KALEN LUCIANO: As Evanston residents face stress and fear related to housing uncertainty, Open Communities’ staff members and clients rely on help from mental health professionals.

MARY ELLEN BALL: So we were able to partner up with some clinical therapists that will offer our staff free mental health counseling as well as our clients. I have another clinical therapist because there’s trauma, deep, deep trauma that’s coming out of this on both sides. So my staff that are holding all of this trauma for people, trying to work with them through their hardest moments, and our clients are experiencing trauma every day. Will they become homeless, can they pay their bills? There’s a collective grief, and so I’m trying really hard to support them remotely and it seems to be helping.

KALEN LUCIANO: Looking forward, Ball is unsure about the stability of her organization as the pandemic continues, but that’s not what she’s most concerned about right now.

MARY ELLEN BALL: We’re not on that side of this crisis. Right now, we’re in the tsunami of need; the calls just keep coming in. We are trying hard to work against burnout. We’re putting in really, really long days on top of lots of us are homeschooling kids and taking care of elderly parents and trying to live a semi normal life. But I’ll be honest, I feel like this crisis of this pandemic is going to have two devastating waves. We are in the first wave right now with unemployment, with all this terror around our health.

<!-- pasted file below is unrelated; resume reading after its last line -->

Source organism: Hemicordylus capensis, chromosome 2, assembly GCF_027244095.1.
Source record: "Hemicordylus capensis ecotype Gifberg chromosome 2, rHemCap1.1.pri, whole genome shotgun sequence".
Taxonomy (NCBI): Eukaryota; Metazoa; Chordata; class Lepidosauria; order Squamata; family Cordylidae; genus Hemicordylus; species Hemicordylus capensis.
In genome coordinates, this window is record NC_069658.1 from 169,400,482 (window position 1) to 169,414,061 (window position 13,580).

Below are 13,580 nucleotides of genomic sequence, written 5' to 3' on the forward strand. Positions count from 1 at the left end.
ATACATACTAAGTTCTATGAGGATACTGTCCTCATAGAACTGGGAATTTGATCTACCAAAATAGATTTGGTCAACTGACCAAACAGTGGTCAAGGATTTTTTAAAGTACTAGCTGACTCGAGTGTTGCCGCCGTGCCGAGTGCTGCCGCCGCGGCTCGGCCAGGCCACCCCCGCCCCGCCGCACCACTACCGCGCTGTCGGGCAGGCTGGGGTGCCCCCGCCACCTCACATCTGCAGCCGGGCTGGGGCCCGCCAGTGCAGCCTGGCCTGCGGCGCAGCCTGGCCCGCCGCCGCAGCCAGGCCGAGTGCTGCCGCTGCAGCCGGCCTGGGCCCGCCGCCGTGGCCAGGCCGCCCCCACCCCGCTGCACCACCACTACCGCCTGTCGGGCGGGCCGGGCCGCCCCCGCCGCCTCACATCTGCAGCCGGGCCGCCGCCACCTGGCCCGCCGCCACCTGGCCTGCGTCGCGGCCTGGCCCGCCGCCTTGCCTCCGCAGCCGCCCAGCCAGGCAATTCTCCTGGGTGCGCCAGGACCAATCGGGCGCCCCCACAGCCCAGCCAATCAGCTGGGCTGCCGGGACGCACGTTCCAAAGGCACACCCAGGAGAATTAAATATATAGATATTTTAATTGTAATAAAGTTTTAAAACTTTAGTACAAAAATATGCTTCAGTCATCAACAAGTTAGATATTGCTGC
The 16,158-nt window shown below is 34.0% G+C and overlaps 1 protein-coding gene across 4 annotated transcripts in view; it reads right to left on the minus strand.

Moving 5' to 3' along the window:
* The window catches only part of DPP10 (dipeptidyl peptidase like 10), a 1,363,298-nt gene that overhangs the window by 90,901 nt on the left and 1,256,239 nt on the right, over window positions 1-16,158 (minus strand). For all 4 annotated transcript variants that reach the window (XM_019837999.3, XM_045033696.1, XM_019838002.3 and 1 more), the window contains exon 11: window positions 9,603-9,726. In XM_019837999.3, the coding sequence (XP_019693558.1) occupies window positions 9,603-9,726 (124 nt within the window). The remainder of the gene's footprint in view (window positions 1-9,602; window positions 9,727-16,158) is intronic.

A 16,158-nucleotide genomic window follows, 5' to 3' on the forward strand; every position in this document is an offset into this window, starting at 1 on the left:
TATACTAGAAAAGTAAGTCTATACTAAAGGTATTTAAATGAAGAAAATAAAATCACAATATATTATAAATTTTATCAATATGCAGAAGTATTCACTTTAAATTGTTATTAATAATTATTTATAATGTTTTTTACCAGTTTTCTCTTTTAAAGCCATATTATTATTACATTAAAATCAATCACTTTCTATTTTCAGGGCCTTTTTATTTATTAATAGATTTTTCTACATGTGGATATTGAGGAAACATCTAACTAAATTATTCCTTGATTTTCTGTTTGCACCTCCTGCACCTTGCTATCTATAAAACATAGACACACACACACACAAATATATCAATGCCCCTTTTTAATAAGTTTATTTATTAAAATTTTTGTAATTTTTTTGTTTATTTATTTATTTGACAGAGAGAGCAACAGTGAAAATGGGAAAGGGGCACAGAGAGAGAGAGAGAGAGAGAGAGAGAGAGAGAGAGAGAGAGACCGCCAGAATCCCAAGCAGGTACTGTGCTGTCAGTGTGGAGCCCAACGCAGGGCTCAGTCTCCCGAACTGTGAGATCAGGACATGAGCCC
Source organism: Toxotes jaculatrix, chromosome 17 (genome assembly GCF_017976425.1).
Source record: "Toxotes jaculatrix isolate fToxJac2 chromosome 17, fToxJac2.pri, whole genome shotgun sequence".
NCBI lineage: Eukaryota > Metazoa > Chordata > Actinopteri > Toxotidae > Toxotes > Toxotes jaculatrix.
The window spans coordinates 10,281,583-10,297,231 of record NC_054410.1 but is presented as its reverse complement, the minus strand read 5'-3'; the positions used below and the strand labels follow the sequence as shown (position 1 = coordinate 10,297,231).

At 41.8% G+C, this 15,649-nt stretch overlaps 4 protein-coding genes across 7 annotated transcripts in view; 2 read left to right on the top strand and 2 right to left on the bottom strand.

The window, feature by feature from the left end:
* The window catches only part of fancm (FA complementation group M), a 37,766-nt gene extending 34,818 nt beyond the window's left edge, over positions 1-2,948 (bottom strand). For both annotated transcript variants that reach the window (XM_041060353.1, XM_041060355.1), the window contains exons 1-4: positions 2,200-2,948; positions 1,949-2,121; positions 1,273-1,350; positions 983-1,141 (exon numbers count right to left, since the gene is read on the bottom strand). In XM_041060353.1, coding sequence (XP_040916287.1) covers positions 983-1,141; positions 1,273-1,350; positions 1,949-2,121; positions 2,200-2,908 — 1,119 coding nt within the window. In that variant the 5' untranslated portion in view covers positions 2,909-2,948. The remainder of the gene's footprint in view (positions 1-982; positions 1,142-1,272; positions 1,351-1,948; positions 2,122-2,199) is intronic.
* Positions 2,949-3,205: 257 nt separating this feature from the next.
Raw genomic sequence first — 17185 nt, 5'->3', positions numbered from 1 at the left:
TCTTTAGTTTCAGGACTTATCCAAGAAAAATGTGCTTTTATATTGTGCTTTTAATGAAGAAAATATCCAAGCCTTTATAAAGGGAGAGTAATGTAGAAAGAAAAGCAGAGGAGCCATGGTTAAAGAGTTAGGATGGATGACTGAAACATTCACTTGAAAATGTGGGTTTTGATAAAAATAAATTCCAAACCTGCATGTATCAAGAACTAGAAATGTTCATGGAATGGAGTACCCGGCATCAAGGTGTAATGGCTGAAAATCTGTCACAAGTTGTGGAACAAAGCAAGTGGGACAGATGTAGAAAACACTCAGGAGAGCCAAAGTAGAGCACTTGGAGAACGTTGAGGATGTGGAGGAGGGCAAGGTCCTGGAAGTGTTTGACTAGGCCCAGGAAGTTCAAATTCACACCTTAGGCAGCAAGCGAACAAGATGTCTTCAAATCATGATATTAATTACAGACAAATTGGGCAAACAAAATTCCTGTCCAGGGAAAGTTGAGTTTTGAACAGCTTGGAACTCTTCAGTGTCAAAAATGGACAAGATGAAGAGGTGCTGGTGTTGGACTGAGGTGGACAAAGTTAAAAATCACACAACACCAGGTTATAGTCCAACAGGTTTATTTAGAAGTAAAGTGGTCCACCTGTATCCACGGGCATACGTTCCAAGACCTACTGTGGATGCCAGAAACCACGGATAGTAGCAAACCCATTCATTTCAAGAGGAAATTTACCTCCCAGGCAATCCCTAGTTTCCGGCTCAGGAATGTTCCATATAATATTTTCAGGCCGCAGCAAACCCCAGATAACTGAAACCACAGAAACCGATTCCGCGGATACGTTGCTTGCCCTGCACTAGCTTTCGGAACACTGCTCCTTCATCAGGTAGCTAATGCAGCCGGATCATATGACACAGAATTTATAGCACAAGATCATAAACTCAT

And then there’s going to be the second wave, and I don’t know when that’s going to happen. And it’s when we start to try to get back to some kind of real life. That’s when people have to start figuring out how they can pay their rent and their mortgage as being unemployed or looking for work, because this economy is going to be a slow burn to get back to where it was. So the fallout from this is going to be long. And we’re going to need more staff to help us take these cases on. It’s a long burn.

KALEN LUCIANO: Thanks for listening. This episode was reported and produced by me, Kalen Luciano, along with Anika Mittu and Maya Reter. The audio editor of The Daily Northwestern is Molly Lubbers, the digital managing editors are myself and Heena Srivastava, and the editor in chief is Marissa Martinez.

Email: [email protected], [email protected], [email protected]
Twitter: @mayareter @kalenluciano @anika_mittu